There can be as many reasons for running a diversified farm business as there are farms. Diversification can add income stability and reduce overall operational risk. It can exploit market opportunities, enabling the farm family to take advantage of a lower cost of entry than competitors who might not have the same access to land or machinery. Sometimes, too, diversification can give the farm a way to invest profits at higher rates of return than can be had through banks or other investments.
But equally, diversification can be a risk, and even a gamble, taking energy and investment away from the farm’s core business.
It can even be untraditional, like incorporating a greenhouse as part of a grain operation.
So, what’s the best way forward? How do you make different businesses complement each other?
In their upper 30s, Chris and Crystal Page from Souris in southwest Manitoba are already involved in three established and successful businesses: a grain farm, seasonal greenhouse and custom spraying operation.
Crystal and Chris began dating in high school and then married in 2000. Crystal began her career as a dental assistant, but the summer when oldest daughter McKenna was born, she changed her career path, opting to work in the greenhouse which her parents, Geraldine (“Gerry”) and Larry Sadler had opened under the name Sadler’s Creekside Greenhouse some 20 years earlier on their farm at Elgin.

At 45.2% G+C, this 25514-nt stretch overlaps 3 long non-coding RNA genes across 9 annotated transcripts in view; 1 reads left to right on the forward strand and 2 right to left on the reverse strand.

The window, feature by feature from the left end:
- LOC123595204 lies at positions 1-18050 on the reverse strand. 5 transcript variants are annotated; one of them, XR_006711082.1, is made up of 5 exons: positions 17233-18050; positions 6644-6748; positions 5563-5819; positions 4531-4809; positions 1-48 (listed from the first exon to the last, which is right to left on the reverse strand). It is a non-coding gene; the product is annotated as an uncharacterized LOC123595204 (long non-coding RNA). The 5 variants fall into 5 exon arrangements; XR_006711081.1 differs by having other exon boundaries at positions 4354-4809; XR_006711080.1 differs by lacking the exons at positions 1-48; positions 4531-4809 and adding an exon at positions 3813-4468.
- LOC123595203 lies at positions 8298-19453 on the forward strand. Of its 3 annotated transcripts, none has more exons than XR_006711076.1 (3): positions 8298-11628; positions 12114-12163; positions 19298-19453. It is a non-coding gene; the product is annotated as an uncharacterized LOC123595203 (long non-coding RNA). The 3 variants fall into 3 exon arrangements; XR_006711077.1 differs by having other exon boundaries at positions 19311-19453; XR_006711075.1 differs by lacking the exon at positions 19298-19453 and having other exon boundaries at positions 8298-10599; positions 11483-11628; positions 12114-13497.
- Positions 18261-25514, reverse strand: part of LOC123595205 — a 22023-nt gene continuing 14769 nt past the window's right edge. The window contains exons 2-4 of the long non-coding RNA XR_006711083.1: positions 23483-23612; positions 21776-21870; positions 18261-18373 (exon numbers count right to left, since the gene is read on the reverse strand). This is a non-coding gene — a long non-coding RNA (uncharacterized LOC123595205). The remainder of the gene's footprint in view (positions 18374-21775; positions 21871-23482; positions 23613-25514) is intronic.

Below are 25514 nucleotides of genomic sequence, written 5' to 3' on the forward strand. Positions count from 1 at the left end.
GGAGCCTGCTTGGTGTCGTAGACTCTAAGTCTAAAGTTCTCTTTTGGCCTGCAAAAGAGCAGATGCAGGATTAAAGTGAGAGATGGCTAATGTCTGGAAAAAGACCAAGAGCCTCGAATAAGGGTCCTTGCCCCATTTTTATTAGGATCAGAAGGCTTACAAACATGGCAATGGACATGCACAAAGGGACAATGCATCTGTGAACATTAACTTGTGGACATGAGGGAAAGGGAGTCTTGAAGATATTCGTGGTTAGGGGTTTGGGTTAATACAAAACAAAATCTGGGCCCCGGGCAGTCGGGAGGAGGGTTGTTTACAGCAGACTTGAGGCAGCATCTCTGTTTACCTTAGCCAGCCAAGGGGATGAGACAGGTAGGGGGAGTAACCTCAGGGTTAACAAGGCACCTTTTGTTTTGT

Chris’s parents, meanwhile, had begun farming in the early 1970s, starting with roughly 1,000 acres, which they have since grown to 2,600 acres, and in 1998, Chris came back to the farm after taking the agricultural diploma program at the University of Manitoba (U of M), majoring in farm business management.
Chris says the diversification wasn’t really planned — it just sort of happened. “Crystal had a passion for the greenhouse,” he explains.
Balancing the different parts of the two operations, however, is something Chris sees as a “positive challenge.”
“Everything is fresh. When you go to the greenhouse, it’s a consistent thing year after year, but there’s always something new. It’s the same with the farm; every year is different,” says Chris. “A positive challenge to me means your brain doesn’t stop. You always have a challenge and something to think about. When you’re always moving and thinking, to me that’s a healthy thing.”
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The greenhouse became a part of the Pages’ life when their first child (McKenna, 11) was born and Crystal’s parents thought a relocation of their business from the farm into the town of Souris would be beneficial. Besides the main greenhouse in Souris, the Sadlers have a greenhouse in Boissevain and stock another greenhouse in Carnduff, Sask.